For all of crochet’s free-form possibilities, filet crochet is the most row-oriented form of the craft. Filet takes a graphed design, and interprets it in open mesh and worked mesh squares – sort of like net with some of the holes filled in. As I think I mentioned before, this is an aesthetic that dates back a long time, with several different crafts called into service to do it over the years. There are forms of darned netting and grounds, withdrawn thread work, and freeform needle lace that all produce roughly similar filled/unfilled box-based patterns. Crochet is the most recent, and (having tried most of the others), I can say?the fastest method developed so far.
Filet crochet production marches across a graph row by row. Reading charts for filet production is very much like reading a chart for stranded knitting done in the flat. You begin at the lower right hand corner, work across the first row right to left, then on the next row, return by reading across in the opposite direction. Filet crochet though exacting is a very easy technique. There are several excellent on-line tutorials. This one is my favorite. There are also quite a few filet pattens on line, but any design that can be graphed up on a grid using two values (open and filled squares) can be used.
All this being said, here’s the progress on my filet curtain panel:
The 4.3 rows shown represent about three hours of work. I’m a much slower crocheter than I am a knitter, as unlike knitting, I have to actually watch my fingers to ensure the stitches are formed correctly and are in the right spot. The piece is about 17 inches across. The dragon panel will happen in the center, with mirrored strips of a vine-like edging at top and bottom. The safety pins mark the transition point between the dragon panel and the framing vines.
I’m getting?a bit more than 5?meshes per inch using a 1.15mm Bates hook and Size 30 thread (thicker than sewing thread, but not as thick as perle cotton or bakery string). Each open mesh is formed by a double crochet followed by two chains (the next mesh forms the other leg of the box); each filled mesh is formed by three double crochets (again the first DC of the next mesh completes the box). For UK visitors, read treble instead of double crochet here, as for some reason terminology differs on the two sides of the pond.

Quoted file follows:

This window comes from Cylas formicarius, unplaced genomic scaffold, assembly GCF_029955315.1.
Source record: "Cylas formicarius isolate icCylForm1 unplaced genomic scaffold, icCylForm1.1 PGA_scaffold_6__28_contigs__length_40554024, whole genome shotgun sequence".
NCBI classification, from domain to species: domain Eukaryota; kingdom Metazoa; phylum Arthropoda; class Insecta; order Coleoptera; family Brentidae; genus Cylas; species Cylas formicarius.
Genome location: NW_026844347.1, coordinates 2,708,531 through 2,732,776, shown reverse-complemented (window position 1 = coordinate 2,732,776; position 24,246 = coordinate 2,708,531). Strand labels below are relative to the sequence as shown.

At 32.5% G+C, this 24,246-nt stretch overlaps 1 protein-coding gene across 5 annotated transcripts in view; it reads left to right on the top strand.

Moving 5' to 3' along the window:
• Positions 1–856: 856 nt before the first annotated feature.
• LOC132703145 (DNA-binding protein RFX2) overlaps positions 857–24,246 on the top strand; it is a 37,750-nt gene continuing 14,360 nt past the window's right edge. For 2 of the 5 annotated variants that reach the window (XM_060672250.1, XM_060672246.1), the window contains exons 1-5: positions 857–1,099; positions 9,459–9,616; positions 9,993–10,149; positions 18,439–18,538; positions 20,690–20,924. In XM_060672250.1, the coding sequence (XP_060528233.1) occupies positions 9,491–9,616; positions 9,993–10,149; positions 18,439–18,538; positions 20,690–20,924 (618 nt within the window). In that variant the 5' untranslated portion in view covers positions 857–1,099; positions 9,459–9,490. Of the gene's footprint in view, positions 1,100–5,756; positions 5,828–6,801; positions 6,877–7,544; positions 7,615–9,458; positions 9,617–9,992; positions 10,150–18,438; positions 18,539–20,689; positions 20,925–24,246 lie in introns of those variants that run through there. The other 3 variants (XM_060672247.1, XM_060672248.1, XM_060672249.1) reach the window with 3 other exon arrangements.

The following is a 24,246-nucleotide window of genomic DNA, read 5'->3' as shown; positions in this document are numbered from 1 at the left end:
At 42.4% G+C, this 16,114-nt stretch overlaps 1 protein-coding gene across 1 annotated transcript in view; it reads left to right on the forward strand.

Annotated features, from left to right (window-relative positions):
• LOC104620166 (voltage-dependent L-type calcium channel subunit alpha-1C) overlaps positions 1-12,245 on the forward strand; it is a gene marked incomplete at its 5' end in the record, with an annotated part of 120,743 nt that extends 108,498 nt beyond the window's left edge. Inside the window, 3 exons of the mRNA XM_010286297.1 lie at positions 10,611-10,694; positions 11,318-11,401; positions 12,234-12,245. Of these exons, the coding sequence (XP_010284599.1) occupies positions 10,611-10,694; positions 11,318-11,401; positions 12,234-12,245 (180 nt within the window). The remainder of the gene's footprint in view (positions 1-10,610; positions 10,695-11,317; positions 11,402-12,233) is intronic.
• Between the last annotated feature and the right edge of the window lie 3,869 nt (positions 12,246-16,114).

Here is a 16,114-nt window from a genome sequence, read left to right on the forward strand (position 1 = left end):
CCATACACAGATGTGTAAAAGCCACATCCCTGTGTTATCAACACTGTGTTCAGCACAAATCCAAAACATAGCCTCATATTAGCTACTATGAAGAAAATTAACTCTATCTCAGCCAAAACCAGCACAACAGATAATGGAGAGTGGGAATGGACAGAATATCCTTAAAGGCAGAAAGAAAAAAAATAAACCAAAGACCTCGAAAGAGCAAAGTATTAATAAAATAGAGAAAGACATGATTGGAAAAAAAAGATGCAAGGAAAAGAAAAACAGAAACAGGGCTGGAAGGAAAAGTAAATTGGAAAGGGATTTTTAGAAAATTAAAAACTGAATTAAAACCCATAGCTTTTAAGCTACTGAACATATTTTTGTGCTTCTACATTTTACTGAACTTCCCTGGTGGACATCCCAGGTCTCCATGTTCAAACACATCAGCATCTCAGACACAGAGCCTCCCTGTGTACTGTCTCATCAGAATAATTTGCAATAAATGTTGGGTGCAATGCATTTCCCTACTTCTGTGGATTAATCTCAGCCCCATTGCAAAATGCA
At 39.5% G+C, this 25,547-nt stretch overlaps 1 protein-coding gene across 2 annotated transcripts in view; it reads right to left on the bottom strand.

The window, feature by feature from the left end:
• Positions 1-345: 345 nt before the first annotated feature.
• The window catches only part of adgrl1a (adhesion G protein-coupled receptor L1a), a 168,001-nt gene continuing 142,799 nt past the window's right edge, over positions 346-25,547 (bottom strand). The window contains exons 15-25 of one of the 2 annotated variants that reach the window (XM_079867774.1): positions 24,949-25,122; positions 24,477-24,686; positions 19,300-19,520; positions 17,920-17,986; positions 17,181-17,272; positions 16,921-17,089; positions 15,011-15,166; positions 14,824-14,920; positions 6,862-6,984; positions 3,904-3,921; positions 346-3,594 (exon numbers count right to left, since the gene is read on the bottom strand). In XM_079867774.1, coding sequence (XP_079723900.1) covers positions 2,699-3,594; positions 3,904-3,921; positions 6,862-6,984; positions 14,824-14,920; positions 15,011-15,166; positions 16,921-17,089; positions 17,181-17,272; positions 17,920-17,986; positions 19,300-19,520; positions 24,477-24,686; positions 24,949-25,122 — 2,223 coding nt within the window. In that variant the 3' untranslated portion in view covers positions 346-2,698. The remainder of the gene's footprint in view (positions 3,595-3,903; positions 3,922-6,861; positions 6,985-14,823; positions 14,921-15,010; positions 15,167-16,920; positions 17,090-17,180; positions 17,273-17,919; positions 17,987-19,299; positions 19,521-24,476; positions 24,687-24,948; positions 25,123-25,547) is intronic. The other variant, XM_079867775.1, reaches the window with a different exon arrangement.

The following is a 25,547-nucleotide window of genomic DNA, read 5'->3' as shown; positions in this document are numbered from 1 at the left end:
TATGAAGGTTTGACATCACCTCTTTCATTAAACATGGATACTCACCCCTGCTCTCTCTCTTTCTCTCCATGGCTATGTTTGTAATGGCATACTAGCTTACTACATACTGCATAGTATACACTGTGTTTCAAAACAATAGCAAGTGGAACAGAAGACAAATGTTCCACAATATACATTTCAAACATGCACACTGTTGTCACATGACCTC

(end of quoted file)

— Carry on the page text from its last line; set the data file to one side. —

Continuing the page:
My intent during this blogging hiatus is to keep plugging away on this thing. My curtain panel is about 30 inches wide x 17 inches tall. I’m working across the shorter dimension to save sanity. Once the panel is done, I need to go back and add another couple of rows top and bottom with larger holes through which the curtain rods will be inserted. I want to block out the piece before I do so, as the width between my curtain rods is fixed. Adding on these strips after the main motifs are completed will allow me to do any late course corrections to ensure a snug and proper final fit.
A final word – as I was starting out on this project I received some very valuable advice on filet crochet from a good friend and needlework buddy?of long acquaintence. Kathryn Goodwyn may or may not be reading this blog, but if she is – ten thousand thanks!? My dragon would not be crawling out from under his rock without you. (Kathryn is an exacting?researcher and needlework/historical clothing?re-creator. Her?favorite sig line "Too many centuries, too little time," which says?quite a bit?about the breadth of her interests and expertise.)